Magazine article Insight on the News

Polls vs. Wall Street: Watching the Campaign

Magazine article Insight on the News

Polls vs. Wall Street: Watching the Campaign

Article excerpt

Prior to the party conventions in Philadelphia and Los Angeles, there were few in the political class here in Washington willing to place a wager on Al Gore pulling off a win on Nov. 3 -- certainly they were not willing to gamble with their careers.

Democratic officeholders, from the lowly to the mighty, including CIA director George Tenet, were busy in the spring and early summer shopping their resumes around think tanks and corporations in a scramble to guarantee themselves safe berths for the post-Clinton era. Headhunters were being inundated with calls from the anxious.

George W. Bush had a winner's aura and the charm to match. The vice president, tarnished by his association with Bill Clinton and stumbling to emerge as his own man, looked a loser. Everyone likes a front-runner, so the pundits and the polls magnified the Texas governor's advantage. Republican triumphalism ensued and the GOP bayed in Philadelphia.

Then the shoe suddenly was on the other foot. Gore could do no wrong -- at least he knew enough to check a mike's on/off switch before denouncing a journalist in proctological terms. And for all of those officeholders and political appointees who were so nervous weeks ago, desperation was replaced with nonchalance. It was back to the future, the head of a small federal agency crowed.

The vice president's turnaround in only a few weeks came as a shock to the Bush campaign. He even managed to control his intonation and accelerate his delivery -- so it no longer appeared as if he always was talking to the hard of hearing or the simpleminded. That in itself was noteworthy considering it had eluded him for all his prior 27 years in politics.

More than that, Gore appears to have shaken off the ghost of his boss, aided by running mate Sen. Joe Lieberman, the Democratic lawmaker who took to the Senate floor in high dudgeon at the height of the Monica Lewinsky scandal to condemn Clinton. Political notebook argued on Lieberman's selection that the Connecticut senator likely would be unable to help exorcise the Clinton ghost, but that guess appears to have been wrong.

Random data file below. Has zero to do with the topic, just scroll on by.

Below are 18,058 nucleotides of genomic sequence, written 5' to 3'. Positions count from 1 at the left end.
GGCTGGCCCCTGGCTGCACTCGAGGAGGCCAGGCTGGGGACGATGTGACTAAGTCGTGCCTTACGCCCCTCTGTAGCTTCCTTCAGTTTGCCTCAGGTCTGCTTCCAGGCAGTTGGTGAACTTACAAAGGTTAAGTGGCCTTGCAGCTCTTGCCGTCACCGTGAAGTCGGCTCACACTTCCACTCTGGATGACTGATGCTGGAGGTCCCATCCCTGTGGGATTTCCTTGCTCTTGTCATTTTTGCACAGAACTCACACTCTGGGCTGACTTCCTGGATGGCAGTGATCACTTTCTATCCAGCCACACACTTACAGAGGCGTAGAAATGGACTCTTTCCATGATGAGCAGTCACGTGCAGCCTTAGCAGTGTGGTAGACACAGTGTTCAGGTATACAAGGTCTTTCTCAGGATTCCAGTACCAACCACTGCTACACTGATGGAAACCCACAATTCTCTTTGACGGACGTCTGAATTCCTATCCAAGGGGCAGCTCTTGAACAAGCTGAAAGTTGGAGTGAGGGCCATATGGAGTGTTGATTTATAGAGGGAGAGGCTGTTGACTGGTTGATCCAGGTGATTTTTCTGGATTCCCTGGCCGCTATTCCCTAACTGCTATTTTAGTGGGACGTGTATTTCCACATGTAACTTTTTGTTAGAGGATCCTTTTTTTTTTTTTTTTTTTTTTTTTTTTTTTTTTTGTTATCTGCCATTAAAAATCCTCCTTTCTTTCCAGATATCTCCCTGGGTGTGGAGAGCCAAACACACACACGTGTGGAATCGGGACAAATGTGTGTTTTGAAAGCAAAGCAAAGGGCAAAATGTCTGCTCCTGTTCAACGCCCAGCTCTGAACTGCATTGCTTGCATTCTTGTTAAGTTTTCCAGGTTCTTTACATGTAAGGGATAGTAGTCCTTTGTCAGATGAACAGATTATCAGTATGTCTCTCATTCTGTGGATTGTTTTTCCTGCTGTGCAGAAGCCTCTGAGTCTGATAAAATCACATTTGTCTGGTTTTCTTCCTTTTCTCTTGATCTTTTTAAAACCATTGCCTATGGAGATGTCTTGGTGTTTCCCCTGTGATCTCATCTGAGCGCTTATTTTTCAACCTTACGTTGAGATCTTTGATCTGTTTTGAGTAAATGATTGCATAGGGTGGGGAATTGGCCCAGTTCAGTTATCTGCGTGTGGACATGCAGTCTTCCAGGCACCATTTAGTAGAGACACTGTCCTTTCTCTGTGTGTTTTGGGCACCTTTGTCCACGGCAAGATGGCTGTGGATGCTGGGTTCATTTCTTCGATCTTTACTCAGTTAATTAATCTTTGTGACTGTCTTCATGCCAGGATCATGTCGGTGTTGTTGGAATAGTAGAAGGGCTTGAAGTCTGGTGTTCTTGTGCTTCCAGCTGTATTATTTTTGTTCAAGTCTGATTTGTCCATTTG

The fickle media are in the throes of a love affair. Having discovered a personality lurking behind Gore's robotic mask, they are in full fawning mode, influencing the polls and in turn being influenced by them. The "Big Mo," as former president George Bush likes to call momentum, seemed to have moved behind the vice president.

Gore has been able to stay on message; Bush had not. Gore-campaign guerrilla tactics so far have proved successful, aided by slips and mistakes by the Bush team. The result seemed to be that Bush was losing ground even on education reform, the issue he earmarked early. The vice president reportedly had narrowed Bush's lead even among white males, traditionally a Republican stronghold, and he lengthened his lead among women to 10 percent, eight points short of Clinton's 18 percent in 1996.

The Electoral College map seems to have shifted from a couple of weeks ago, with Gore possibly just 23 votes short of the needed 270. And Gore has discovered the benefits of following his boss' tactic in 1992: denounce big business and talk about the little guy. This has been working wonders for him, especially in the key Rust Belt states of the Midwest and Northeast. According to a poll published by the Detroit Free Press in mid-September, Gore moved ahead in Michigan, Illinois, Missouri and Pennsylvania, all crucial swing states. …

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